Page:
In order to make proper decisions based on updated information about the country’s economy, the IMF advised the Bangladesh Bureau of Statistics to publish quarterly GDP data, announce monetary policy every three months and to ensure transparency in the management of information.
Additionally, he discussed product diversification by reducing dependence on ready-made garments to mitigate export risks.
The IMF reserves most questions for the NBR
In a meeting with the BNR last week, the IMF delegation suggested increasing the revenue contribution to Bangladesh’s GDP (tax-to-GDP ratio) to 9%.
In the last fiscal year 2021-22, the tax-to-GDP ratio was 7.6%.
NBR officials said average revenue growth over the past five years was around 15%. At this rate of growth, the tax-to-GDP ratio could be 8.5% over the next four years. Achieving a ratio of 9% would require an annual growth of 17 to 18% in tax revenues.
NBR officials said that the NBR has already started the work of reducing tax exemptions.
In the past fiscal year, VAT exemptions were canceled or reduced in some cases at the manufacturing stage of ready-made infrastructure, meditation services, railway services, trade in mobile phones and refrigerators. This will also continue next year.
A month before the visit to Bangladesh, the IMF had sent hundreds of questions to various organizations.
Bangladesh had prepared answers to these questions in advance and provided them during the tour.
Among the questions, the IMF had sent 38 questions to the BNR alone.
In the four-page written questionnaire submitted to the NBR, the IMF said: “We understand that there is a reduced VAT rate [5%] on electricity distribution. Is it correct?
“We understand that effective July 1, 2019, Bangladesh requires non-resident providers of consumer digital services in Bangladesh to register and collect VAT if annual taxable sales exceed Tk 30 million. been implemented? If so, could you provide the annual turnover for 2021?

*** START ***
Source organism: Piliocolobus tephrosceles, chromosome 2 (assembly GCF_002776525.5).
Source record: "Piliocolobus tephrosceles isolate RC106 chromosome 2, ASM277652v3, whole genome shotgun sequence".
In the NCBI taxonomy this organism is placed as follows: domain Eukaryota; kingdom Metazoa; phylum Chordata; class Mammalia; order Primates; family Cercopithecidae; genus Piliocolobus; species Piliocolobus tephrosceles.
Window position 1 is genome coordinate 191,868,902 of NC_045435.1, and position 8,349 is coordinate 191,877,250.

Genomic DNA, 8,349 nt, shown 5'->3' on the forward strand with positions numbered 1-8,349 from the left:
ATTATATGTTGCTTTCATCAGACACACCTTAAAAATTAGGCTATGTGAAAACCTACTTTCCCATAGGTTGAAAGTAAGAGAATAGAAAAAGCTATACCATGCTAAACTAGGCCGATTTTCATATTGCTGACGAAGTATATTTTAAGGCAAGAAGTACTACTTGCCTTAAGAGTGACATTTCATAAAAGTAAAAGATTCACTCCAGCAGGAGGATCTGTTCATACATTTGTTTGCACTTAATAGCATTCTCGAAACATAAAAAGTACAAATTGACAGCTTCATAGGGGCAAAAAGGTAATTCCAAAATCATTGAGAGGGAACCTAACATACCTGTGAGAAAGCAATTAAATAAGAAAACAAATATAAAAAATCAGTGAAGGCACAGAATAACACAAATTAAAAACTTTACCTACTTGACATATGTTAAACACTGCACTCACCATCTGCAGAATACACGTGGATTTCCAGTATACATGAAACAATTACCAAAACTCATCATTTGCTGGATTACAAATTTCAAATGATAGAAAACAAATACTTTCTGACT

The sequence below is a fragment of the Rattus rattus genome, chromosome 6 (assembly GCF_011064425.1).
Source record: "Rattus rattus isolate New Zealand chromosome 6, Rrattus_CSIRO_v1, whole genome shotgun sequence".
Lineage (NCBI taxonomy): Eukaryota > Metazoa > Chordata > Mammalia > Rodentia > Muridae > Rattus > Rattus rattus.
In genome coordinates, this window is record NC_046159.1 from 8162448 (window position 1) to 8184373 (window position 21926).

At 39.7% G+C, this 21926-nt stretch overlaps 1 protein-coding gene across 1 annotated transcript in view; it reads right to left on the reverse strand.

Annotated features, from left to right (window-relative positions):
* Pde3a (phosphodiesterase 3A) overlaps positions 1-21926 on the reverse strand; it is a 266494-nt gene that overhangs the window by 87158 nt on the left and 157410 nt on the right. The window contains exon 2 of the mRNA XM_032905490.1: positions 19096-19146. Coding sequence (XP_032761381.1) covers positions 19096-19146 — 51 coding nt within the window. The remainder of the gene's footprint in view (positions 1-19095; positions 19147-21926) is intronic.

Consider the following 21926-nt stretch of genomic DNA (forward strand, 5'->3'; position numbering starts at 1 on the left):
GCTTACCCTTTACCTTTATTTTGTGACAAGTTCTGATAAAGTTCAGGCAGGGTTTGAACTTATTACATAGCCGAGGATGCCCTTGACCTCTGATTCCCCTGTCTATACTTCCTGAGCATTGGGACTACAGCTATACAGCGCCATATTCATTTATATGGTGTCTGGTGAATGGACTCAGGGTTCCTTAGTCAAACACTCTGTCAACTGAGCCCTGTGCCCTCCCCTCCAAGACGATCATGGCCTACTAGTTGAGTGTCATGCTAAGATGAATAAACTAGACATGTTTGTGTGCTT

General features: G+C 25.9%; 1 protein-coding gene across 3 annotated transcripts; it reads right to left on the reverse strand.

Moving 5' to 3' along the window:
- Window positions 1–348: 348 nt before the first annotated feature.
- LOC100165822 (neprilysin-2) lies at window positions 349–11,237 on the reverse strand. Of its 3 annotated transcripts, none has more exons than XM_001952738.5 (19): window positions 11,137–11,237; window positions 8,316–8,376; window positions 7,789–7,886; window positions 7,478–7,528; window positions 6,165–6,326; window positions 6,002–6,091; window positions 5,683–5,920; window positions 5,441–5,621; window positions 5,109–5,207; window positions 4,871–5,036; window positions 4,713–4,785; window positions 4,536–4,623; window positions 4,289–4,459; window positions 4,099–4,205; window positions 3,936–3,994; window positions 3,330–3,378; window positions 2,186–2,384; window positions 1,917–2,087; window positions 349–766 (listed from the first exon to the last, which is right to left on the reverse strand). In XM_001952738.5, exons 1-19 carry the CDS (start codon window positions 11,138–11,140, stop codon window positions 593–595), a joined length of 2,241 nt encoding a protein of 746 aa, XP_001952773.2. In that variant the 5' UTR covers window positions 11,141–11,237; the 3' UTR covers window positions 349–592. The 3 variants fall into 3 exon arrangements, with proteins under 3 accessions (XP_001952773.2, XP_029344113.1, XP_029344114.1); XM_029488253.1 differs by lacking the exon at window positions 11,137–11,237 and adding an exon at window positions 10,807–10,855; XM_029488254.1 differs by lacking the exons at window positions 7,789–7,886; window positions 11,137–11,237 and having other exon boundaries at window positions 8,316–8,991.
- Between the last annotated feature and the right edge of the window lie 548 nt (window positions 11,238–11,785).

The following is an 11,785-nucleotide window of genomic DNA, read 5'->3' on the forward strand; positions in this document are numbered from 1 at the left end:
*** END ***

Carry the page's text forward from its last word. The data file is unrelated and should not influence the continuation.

With regard to corporate tax, the IMF mission asked the BNR to clarify whether companies that benefit from a tax holiday are still required to file an income tax return and requested information on tax procedures. approval of tax incentives and tax holidays and related laws.
She asked if there was close collaboration between relevant agencies that serve to promote tax incentives and if this collaboration was structured and mandated, or informal.
The IMF has sought data on corporate tax incentives, exemptions, special regimes granted for at least the last three years, income taxed as corporate tax, and income exempt from corporate tax, regime, etc.
“Are capital gains made by companies taxed at 15%? How are capital losses handled? he asked.
The questionnaire was prepared by the IMF based on the International Bureau of Tax Documentation.
The IMF also requested compiled data on total tax breaks and tax deductions by category for the past three years.
He held several separate meetings with various branches of finance divisions and important departments of the Bank of Bangladesh.
In addition, the global lender met with government agencies responsible for electricity and energy, including PDB, Petrobangla and BPC.
For electricity and fuel pricing, he held a separate meeting with the Bangladesh Energy Regulatory Commission.
The IMF has also had separate discussions with the Economic Relations Division, Ministry of Planning, Ministry of Commerce, Bangladesh Securities and Exchange Commission and many others.
This discussed 54 programs in talks with Bangladesh Bank. In five meetings with the Commerce Ministry and banking and financial institutions divisions, dozens of issues, including changes in bank provisioning methods and government capital support for state-owned banks, came to the fore. importance.
Bangladesh has sent a formal loan proposal to the IMF after a decade of seeking a $4.5 billion loan to overcome the current foreign exchange reserve crisis.
The two sides had had informal discussions about this four months earlier.
Before coming to Dhaka on Oct. 26 to hold formal talks, the organization said it would discuss reforms and policies in Bangladesh’s economy and financial sector.
When Bangladesh last received budget support from the IMF in 2012, it enacted a new VAT law to comply with the conditions.
The law provided for 15% VAT in all cases, later under pressure the government reduced the rate in various sectors.
Under pressure from traders, the government implemented the law from the 2019-20 financial year.